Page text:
What We Are Going To Set Up

The setup is as follows:


We are going to have a Nagios with a custom check for pending security updates. That will run under nagios.example.com.

Hugo Website

The main web site is going to be a basic Hugo site. Hugo is a static Go based web site generator. This Blog is run by it.

We are also going to setup NoIP which will provide the DNS for the sites.


The wiki is a plain, basic DokuWiki.

HTTPS + Nginx

And all the above will be hosted by Nginx with HTTPS provided by letsencrypt. We are going to set all these up with Ansible on top so it will be idempotent.


All of the playbooks and the whole thing together can be viewed here: Github Ansible Server Setup.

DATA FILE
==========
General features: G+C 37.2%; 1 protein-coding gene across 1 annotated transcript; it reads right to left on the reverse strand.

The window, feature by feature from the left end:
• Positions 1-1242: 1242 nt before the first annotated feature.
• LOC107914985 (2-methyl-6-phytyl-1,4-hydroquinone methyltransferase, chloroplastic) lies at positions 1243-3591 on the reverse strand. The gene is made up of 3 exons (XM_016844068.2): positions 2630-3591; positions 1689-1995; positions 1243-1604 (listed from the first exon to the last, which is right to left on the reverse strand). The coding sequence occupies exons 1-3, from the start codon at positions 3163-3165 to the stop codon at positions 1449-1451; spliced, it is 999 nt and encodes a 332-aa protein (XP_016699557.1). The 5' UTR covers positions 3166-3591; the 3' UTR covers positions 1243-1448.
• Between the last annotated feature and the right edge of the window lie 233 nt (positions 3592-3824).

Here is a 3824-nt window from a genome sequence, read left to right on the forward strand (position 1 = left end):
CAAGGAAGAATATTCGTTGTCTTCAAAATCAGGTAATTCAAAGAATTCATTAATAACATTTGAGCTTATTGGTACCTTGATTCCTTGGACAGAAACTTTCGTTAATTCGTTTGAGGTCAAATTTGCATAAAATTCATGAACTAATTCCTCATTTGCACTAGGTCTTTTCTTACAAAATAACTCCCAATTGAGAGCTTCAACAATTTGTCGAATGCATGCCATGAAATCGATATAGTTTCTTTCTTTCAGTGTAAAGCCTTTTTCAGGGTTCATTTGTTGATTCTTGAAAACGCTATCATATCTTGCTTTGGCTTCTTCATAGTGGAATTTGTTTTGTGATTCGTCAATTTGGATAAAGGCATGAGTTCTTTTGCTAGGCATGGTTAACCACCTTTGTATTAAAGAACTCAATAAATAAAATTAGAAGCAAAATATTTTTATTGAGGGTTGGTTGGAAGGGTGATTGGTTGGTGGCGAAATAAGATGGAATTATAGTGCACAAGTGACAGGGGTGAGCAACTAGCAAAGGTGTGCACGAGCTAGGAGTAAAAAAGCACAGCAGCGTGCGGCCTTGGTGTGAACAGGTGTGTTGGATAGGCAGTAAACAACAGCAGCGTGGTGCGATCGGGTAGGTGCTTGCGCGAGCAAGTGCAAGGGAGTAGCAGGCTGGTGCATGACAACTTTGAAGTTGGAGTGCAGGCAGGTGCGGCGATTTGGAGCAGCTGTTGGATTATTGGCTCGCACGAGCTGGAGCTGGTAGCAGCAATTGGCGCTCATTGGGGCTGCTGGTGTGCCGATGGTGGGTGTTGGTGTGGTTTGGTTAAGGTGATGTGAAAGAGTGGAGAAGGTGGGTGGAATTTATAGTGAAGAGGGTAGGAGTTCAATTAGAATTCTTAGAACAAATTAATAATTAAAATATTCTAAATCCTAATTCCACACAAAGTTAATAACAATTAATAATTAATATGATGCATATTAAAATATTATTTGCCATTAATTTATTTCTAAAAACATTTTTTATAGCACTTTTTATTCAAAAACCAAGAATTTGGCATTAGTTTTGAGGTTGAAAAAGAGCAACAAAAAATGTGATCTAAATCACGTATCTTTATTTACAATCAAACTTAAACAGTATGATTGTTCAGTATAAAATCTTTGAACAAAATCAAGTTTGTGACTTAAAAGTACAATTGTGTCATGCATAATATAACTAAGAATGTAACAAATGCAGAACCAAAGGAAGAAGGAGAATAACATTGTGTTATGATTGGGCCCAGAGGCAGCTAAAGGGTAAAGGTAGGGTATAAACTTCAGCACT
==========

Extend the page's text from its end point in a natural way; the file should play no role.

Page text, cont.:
I won’t be writing everything down to the basics about Ansible. For that you will need to go and read its documentation. But I will provide ample of clarification for using what I’ll be using.

Some Basics

Ansible is a configuration management tool which, unlike chef or puppet, isn’t master - slave based. It’s using SSH to run a set of instructions on a target machine. The instructions are written in yaml files and look something like this:

# tasks file for ssh
- name: Copy sshd_config
  copy: content="{{sshd_config}}" dest=/etc/ssh/sshd_config
  - SSHD Restart

This is a basic Task which copies over an sshd_config file overwriting the one already being there. It can execute in priviliged mode if root password is provided or the user has sudo rights.

It works from so called hosts files where the server details are described. This is how a basic host file would look like:



Ansible will use these settings to try and access the server. To test if the connection is working, you can send a ping task like this:

ansible all -m ping

Ansible uses variables for things that change. They are defined under each task’s subfolder called vars. Please feel free to change the varialbes there to your liking.

SSH Access